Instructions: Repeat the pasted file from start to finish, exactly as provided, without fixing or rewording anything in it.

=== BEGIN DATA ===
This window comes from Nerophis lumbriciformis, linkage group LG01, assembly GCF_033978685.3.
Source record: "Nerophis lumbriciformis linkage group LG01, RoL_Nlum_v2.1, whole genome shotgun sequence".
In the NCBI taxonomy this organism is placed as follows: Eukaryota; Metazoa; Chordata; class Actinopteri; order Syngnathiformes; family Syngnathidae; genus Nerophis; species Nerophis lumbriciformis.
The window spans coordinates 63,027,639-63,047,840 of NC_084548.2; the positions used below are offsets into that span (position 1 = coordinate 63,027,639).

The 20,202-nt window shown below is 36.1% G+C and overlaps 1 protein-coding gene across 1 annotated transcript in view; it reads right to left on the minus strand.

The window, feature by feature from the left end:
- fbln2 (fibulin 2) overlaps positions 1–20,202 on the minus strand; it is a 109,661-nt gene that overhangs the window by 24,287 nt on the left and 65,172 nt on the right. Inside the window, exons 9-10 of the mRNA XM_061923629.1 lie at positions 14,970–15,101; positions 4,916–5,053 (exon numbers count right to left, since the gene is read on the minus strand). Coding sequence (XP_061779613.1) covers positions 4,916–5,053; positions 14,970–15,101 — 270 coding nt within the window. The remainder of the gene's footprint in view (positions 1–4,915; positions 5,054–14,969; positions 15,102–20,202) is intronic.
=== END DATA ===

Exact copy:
This window comes from Nerophis lumbriciformis, linkage group LG01, assembly GCF_033978685.3.
Source record: "Nerophis lumbriciformis linkage group LG01, RoL_Nlum_v2.1, whole genome shotgun sequence".
In the NCBI taxonomy this organism is placed as follows: Eukaryota; Metazoa; Chordata; class Actinopteri; order Syngnathiformes; family Syngnathidae; genus Nerophis; species Nerophis lumbriciformis.
The window spans coordinates 63,027,639-63,047,840 of NC_084548.2; the positions used below are offsets into that span (position 1 = coordinate 63,027,639).

The 20,202-nt window shown below is 36.1% G+C and overlaps 1 protein-coding gene across 1 annotated transcript in view; it reads right to left on the minus strand.

The window, feature by feature from the left end:
- fbln2 (fibulin 2) overlaps positions 1–20,202 on the minus strand; it is a 109,661-nt gene that overhangs the window by 24,287 nt on the left and 65,172 nt on the right. Inside the window, exons 9-10 of the mRNA XM_061923629.1 lie at positions 14,970–15,101; positions 4,916–5,053 (exon numbers count right to left, since the gene is read on the minus strand). Coding sequence (XP_061779613.1) covers positions 4,916–5,053; positions 14,970–15,101 — 270 coding nt within the window. The remainder of the gene's footprint in view (positions 1–4,915; positions 5,054–14,969; positions 15,102–20,202) is intronic.